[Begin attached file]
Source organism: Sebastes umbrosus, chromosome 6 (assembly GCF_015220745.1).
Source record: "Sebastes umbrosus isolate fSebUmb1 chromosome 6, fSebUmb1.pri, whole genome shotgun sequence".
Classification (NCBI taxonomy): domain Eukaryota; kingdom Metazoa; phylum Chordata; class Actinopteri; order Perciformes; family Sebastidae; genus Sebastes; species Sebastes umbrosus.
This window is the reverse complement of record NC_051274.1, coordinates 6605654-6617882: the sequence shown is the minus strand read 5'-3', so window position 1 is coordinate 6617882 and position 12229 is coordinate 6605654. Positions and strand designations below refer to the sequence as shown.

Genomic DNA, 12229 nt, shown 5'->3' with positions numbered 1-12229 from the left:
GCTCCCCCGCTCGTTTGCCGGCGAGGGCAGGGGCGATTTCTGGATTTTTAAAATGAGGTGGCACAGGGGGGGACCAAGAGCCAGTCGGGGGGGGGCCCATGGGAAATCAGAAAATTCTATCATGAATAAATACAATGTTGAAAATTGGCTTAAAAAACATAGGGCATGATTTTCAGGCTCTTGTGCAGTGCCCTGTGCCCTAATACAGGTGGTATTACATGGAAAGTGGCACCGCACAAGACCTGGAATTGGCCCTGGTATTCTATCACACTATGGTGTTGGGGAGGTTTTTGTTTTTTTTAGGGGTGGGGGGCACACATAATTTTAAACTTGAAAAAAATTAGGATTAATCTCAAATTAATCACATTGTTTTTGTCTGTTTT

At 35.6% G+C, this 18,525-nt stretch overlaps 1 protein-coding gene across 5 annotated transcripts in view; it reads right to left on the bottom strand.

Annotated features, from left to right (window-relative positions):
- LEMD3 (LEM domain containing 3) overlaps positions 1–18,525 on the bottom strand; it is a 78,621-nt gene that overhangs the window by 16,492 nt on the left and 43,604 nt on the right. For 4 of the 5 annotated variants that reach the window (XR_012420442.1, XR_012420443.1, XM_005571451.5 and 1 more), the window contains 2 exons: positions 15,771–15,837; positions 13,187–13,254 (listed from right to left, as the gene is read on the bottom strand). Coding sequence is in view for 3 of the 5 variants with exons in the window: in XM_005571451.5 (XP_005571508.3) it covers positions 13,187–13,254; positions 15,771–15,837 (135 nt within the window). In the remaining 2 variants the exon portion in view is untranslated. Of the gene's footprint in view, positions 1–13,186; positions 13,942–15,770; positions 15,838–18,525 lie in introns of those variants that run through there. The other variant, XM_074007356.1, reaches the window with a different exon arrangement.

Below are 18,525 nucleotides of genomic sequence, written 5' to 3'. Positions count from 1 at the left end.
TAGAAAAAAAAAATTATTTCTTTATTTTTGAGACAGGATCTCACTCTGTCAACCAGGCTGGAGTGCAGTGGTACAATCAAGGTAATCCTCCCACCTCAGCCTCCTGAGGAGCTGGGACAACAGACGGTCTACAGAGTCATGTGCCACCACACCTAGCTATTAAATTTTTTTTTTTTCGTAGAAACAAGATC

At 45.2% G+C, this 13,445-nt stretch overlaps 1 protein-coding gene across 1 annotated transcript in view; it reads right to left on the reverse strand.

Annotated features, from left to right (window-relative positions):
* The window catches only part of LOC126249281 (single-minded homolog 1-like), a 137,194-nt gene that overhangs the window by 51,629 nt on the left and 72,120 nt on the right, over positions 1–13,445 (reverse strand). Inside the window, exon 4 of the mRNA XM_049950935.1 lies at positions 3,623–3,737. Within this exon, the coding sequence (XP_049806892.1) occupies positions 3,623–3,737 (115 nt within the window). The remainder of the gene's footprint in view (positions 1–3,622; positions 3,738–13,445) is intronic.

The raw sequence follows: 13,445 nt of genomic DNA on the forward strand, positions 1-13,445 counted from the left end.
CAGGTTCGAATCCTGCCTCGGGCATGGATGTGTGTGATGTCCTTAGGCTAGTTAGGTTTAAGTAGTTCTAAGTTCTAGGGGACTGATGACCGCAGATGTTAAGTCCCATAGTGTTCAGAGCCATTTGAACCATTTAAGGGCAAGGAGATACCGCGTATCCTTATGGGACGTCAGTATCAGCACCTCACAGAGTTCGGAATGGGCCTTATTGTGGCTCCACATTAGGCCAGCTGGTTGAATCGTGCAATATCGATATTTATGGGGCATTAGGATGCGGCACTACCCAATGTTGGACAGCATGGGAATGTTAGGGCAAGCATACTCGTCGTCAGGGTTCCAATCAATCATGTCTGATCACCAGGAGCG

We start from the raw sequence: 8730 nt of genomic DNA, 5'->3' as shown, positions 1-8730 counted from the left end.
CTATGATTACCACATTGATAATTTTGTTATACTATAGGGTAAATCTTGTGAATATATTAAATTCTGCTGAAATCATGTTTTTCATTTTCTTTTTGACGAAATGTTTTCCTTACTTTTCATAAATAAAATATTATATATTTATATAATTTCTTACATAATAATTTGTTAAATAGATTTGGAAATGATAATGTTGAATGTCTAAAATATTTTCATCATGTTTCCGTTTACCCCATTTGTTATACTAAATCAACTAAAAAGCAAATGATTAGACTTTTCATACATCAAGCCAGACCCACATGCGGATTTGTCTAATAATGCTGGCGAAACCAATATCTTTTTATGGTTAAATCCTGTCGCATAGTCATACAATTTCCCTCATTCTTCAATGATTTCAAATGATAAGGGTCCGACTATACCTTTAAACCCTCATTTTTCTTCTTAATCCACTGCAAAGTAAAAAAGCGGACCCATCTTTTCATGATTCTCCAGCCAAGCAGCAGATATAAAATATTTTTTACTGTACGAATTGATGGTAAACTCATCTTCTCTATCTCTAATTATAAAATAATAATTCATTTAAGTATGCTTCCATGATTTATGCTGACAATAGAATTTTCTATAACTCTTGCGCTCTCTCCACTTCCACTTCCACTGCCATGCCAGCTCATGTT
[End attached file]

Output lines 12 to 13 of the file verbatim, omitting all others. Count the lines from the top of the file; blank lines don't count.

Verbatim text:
At 45.2% G+C, this 13,445-nt stretch overlaps 1 protein-coding gene across 1 annotated transcript in view; it reads right to left on the reverse strand.

Annotated features, from left to right (window-relative positions):